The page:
Poll: 70% of New Zealanders want equal say in Te Tiriti o Waitangi decisions

11:19 am on 23 November 2023
The Treaty of Waitangi. He Tohu, a new permanent exhibition of three iconic constitutional documents that shape Aotearoa New Zealand. Treaty of Waitangi, Declaration of Independence and Women's Suffrage Petition.

Photo: RNZ / Rebekah Parsons-King

A poll commissioned by the New Zealand Human Right Commission has found that 70 percent of New Zealanders want decisions around Te Tiriti o Waitangi to be done on an equal footing between Māori and non-Māori.

Horizon Poll found a majority thinks Te Tiriti applies to everyone in Aotearoa with 80 percent of New Zealand adults believing that respectful discussion of racial issues is also important.

Professor Claire Charters, the commission's Rongomau Taketake (Indigenous Rights partner), said the survey's findings are about promoting equality and a healthy relationship between communities.

"We commissioned Horizon to undertake this poll, and I guess that really falls out of the Human Rights Commission sort of mandate to promote healthy relationships based on equality here in Aotearoa - it is also in line with our legislative role to promote a better understanding of the human rights dimensions opportunity."

Discussions around the Te Tiriti have become more fraught since the election with both Act and NZ First expressing scepticism or proposing changes that could fundamentally alter how New Zealand's founding document is interpreted by the courts.

While National have ruled out a referendum, Māori community leaders and politicians have warned of the possibility of civil disobedience over any moves to change the current consensus.

Charters said that the survey is about understanding more broadly what New Zealanders think about Te Tiriti while accepting there was a more nuanced link between the current political rhetoric and public thinking.

"Clearly, it's an important issue and as the Human Rights Commission, it's important that we are trying to promote good healthy relationships. So, this is certainly related I guess, but you know, it's part of a wider mandate of the Human Rights Commission to understand the human rights dimensions.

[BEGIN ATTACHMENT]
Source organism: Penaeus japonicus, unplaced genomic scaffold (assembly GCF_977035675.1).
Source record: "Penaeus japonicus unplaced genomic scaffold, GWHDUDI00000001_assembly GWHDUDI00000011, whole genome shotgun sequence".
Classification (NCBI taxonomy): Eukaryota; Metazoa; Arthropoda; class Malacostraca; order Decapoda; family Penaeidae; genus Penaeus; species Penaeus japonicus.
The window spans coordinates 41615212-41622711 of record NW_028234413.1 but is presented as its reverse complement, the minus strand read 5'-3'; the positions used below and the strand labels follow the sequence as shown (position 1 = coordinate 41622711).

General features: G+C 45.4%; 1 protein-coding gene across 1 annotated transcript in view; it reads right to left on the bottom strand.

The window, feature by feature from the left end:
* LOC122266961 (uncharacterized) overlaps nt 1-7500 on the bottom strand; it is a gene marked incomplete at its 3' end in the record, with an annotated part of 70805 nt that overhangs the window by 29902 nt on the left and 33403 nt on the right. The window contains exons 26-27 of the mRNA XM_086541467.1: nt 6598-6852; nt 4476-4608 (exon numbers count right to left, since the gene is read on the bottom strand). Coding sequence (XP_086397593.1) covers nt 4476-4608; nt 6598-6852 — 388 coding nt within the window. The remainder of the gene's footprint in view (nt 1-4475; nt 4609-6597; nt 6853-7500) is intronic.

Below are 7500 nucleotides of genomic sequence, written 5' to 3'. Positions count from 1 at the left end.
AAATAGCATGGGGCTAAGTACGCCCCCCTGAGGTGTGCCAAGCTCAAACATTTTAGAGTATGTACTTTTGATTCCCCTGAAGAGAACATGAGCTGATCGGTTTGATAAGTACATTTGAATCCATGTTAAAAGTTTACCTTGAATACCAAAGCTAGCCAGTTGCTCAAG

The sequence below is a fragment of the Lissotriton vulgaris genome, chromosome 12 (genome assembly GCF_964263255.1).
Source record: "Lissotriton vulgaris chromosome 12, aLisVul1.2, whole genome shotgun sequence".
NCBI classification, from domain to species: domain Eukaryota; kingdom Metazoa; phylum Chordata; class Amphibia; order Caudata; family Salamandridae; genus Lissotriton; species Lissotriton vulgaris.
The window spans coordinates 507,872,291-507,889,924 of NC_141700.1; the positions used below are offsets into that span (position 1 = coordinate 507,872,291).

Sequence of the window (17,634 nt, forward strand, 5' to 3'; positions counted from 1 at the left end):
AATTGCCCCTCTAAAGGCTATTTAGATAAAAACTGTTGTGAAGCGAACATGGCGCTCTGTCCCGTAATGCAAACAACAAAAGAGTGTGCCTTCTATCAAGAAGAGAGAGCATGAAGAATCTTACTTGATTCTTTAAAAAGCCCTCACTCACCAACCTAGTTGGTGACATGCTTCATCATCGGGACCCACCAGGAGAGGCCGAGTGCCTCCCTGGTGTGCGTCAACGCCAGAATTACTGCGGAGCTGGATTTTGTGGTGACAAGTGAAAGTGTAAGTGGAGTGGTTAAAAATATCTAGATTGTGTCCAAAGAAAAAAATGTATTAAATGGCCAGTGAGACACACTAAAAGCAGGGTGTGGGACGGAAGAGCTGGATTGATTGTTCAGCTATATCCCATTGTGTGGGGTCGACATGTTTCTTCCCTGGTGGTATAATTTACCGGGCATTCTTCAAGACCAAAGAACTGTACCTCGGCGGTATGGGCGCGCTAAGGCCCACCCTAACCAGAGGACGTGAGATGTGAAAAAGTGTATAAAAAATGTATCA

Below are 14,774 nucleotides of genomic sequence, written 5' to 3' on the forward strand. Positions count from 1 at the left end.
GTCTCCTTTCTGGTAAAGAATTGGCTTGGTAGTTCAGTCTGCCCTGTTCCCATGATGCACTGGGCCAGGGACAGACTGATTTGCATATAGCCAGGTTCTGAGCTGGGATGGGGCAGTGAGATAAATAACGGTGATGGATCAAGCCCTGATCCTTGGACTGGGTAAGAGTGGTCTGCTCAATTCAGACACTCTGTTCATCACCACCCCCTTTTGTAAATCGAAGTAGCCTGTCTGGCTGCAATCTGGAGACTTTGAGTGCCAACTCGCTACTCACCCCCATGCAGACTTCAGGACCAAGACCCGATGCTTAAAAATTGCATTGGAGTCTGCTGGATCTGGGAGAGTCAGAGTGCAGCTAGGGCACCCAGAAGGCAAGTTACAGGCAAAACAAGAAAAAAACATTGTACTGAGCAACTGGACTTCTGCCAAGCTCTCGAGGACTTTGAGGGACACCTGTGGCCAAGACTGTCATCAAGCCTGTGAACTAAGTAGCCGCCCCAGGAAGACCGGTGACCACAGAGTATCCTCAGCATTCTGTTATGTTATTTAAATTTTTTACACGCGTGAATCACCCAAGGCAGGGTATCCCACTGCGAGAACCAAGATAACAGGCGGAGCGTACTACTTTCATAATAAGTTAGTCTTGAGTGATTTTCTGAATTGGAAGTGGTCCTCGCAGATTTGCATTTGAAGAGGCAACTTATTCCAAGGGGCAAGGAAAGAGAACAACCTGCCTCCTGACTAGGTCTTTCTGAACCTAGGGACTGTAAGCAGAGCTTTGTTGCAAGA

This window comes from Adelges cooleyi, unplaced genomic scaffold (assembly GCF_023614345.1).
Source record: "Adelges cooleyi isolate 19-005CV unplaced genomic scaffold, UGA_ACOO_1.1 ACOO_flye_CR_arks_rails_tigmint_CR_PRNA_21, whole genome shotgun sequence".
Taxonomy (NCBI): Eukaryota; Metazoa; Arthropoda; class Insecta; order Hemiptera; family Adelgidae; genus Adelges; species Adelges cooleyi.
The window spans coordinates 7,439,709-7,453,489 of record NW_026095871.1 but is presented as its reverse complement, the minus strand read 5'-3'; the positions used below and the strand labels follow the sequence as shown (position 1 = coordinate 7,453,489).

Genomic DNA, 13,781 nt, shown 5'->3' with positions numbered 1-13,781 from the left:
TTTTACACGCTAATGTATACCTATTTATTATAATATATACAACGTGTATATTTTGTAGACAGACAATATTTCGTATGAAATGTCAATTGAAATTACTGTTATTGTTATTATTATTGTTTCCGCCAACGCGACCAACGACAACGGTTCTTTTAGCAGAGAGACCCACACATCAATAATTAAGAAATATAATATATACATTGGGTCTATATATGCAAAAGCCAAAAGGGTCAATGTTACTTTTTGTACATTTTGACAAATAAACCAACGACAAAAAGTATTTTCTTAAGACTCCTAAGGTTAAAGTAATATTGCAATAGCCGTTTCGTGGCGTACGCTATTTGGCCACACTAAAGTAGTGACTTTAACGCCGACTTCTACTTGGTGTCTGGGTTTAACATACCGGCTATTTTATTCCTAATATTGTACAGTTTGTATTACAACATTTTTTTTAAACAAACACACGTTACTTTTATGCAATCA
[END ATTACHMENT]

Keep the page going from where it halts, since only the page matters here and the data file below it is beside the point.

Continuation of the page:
"It's an important political issue and it's important that the Human Rights Commission can provide this sort of human rights lens on this debate," she said.

While the survey show broad support on some issues there was a divergence in views on co-governance with 49 percent agreeing that Māori should manage issues and be involved in making decisions that affect minorities.

Charters said that context was important in the numbers and that respectful discussions around the debate were also important.

"That was the majority, the majority of the highest number of those polled agreed with that and you know it is also this this idea that you need respectful discussions, 80 percent agreed that you need respectful discussions, and the majority did not want politicians inflaming race relations by using this issue in that way.

"So you have to understand I guess these statistics and their wider context."

Chief Human Rights Commissioner Paul Hunt said on publication of the report, "while the government of the day could propose something like a referendum on how Te Tiriti is applied, such a move needs to be with the agreement of its treaty partner, Māori.

"People generally want decisions around Te Tiriti to proceed with care, and that can happen when government treats its treaty partner as an equal.

"People need to understand that Te Tiriti benefits everyone in Aotearoa."

Other findings

The survey found that 83 percent believe that is important that everyone knows New Zealand's history and while 58 percent felt informed about Te Tiriti o Waitangi 32 percent did not.

Only 13 percent have read Te Tiriti o Waitangi (te reo Māori version), and 23 percent have read the English translation of the Māori text.

Overall, 32 percent haven't read any version or summary of The Treaty / Te Tiriti.

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